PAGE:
Next, we may take a look at the queens. We see them forming a pin set-up. The black one is unprotected while the white counterpart is protecting b2-pawn being pinned by the g7-bishop against the white a1-rook – many of these relationships may be quite irrelevant for assessing the situation.
We also see that the black queen is lined up on the long diagonal with her a8-rook. We may continue on examining the status of other pieces, like the black d6-rook is unprotected etc., but for an experienced eye the mere fact that black queen and rook are sharing the same diagonal (a common precondition for a pin or skewer) may be a signal to stop further analyzing the position and start creative synthetic thinking process by looking for possible tactics.
What white piece may possibly be used to exploit this situation? The e2-bishop is a natural candidate to carry out the role by launching attack from f3-square. Good thing is it would be protected there by f2-rook. Unfortunately, the long diagonal is closed. But wait, how about line opening, e4-e5? The d6-rook is already within the reach and under threat of attack by the e-pawn. Yes, the diagonal can be opened forcefully with a tempo — e4-e5! The idea was born! Now the white player wants to make sure this is going to work and checks possible replies on the e5 thrust, like Black closing the big diagonal with the d6-rook etc. If it doesn’t work for some reason after position evaluation, the player may resume the contacts examination…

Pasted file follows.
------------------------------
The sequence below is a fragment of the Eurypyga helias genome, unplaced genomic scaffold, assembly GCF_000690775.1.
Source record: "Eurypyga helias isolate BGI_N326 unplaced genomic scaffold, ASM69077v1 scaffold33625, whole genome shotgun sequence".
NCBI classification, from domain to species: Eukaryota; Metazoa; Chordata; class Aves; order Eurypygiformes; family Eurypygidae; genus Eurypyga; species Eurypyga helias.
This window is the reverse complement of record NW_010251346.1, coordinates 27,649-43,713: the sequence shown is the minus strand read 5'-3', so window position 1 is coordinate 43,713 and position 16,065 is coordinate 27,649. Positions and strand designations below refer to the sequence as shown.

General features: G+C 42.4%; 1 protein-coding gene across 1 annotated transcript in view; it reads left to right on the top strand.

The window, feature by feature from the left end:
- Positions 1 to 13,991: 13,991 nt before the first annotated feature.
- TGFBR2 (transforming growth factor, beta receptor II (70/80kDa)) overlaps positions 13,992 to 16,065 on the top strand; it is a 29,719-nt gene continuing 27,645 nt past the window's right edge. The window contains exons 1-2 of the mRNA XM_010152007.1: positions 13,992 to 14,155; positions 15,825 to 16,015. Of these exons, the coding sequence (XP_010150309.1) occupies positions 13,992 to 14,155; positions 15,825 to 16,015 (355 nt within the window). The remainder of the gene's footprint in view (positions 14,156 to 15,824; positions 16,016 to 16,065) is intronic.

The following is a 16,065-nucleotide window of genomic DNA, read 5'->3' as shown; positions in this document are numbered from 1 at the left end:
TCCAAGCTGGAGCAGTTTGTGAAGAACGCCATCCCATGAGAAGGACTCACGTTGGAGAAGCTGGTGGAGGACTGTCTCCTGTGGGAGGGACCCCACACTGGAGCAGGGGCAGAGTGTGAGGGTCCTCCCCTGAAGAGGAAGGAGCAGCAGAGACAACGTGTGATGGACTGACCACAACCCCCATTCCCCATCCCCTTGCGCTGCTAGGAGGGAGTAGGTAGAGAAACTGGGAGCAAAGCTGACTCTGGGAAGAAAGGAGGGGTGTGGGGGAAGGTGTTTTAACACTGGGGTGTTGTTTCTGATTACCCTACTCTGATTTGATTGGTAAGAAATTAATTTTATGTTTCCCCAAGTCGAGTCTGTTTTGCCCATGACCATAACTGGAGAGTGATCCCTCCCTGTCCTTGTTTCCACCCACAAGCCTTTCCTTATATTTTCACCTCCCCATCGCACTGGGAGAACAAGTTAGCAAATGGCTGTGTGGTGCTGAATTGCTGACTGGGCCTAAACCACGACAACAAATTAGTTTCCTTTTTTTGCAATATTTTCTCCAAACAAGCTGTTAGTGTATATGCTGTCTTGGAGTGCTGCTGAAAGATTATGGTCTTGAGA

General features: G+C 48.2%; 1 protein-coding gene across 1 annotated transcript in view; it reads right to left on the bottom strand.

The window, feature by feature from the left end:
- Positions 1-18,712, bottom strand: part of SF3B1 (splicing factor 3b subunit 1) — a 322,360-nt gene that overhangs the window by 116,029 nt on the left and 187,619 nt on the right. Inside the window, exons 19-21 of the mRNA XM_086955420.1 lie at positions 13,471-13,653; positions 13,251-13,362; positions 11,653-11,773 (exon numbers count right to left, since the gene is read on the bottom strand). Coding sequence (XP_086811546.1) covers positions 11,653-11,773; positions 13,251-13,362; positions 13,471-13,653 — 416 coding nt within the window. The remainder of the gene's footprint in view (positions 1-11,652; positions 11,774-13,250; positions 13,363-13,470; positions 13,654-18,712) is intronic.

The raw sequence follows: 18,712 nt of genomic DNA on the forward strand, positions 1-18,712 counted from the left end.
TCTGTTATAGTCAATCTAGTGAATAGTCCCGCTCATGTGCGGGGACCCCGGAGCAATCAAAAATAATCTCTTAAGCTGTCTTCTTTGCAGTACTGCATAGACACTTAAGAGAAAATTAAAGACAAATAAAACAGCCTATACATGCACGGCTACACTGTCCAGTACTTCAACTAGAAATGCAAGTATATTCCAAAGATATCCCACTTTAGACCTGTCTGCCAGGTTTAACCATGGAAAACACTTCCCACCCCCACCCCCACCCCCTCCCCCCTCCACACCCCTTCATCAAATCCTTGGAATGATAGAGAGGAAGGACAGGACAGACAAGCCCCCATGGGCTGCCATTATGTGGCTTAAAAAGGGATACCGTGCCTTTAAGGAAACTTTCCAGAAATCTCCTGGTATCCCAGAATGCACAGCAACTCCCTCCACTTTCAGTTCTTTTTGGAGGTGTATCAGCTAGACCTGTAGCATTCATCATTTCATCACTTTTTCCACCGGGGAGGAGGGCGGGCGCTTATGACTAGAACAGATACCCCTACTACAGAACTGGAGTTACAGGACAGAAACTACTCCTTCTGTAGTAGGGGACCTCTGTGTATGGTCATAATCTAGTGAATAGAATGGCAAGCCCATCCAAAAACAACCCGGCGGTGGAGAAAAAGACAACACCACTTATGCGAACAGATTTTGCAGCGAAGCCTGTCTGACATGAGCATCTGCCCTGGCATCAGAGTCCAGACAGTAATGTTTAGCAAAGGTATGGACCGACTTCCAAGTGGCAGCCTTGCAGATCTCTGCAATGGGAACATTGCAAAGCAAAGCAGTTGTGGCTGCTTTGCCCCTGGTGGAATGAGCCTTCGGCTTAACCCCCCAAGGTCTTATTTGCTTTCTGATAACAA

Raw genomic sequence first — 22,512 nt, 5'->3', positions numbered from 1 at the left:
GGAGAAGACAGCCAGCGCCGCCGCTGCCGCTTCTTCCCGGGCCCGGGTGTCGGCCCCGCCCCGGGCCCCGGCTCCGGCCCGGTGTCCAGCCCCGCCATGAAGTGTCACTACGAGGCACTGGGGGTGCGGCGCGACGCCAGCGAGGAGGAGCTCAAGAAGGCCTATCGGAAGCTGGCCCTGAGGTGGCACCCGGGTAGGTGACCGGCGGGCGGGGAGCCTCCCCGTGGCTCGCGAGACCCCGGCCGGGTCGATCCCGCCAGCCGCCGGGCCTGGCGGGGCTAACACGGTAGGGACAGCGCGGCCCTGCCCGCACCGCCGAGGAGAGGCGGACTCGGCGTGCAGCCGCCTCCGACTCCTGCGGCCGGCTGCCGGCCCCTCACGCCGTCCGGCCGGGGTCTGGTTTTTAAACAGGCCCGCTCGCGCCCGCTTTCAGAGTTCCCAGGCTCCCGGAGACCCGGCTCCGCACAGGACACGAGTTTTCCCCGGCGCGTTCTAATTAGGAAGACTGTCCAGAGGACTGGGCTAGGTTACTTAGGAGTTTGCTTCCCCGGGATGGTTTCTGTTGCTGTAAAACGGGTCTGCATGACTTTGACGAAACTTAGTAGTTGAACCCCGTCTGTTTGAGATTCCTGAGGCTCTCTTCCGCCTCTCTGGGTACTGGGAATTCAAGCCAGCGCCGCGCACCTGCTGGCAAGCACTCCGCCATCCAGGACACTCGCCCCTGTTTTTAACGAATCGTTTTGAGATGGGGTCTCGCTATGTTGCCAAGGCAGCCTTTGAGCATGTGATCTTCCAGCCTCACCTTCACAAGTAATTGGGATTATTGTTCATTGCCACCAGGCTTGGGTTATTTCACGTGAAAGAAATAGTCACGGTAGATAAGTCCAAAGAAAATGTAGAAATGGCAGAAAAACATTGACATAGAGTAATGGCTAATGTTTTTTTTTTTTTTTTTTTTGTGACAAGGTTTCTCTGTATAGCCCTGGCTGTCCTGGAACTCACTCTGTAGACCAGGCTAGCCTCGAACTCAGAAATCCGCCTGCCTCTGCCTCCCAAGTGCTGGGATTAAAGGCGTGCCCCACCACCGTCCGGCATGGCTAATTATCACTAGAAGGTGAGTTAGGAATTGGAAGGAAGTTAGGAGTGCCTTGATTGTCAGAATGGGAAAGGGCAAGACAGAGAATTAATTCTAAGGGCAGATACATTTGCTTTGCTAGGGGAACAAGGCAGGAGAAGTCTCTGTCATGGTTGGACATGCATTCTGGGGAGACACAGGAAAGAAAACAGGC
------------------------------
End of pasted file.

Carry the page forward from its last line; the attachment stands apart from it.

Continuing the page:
30. e4-e5! Bg7xe5
31. d3-d4 In place of a simple 31.Bf3, Smyslov wanted to get rid of his weak d3-pawn and he in his turn became victim of tactics…
32. e3xd4 Be5xd4
and White eventually won at move 58 (seeing players of this caliber miss things may bring some comfort to the rest of us while discussing contacts examination and chess vision issues)
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Is there a way to find out which interactions in the current position are the most relevant? Sometimes we simply don’t have time to delve into a full examination. What do we look for then to pinpoint the most significant relationships? Well, that is something that comes with experience. It’s like telegraphic reading. We need to identify the most important words of the message that convey the meaning.
Without these shortcuts, selecting a move in chess from so many possibilities would seem an impossible task. Another approach to economize with time is to look at what changes in the position have been created by the last opponent’s move and narrow down the examination to affected pieces only. And you may just quickly refresh the status of the remaining pieces based on previous examinations. Again, all these processes go pretty much automatic.
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The contacts examination helps learn how to read the chess code quickly and efficiently. It is a solid foundation that will enable the student to continue developing still greater chess fluency in the future and an essential part of developing a strong chess vision if taught appropriately and brought to an automatic level.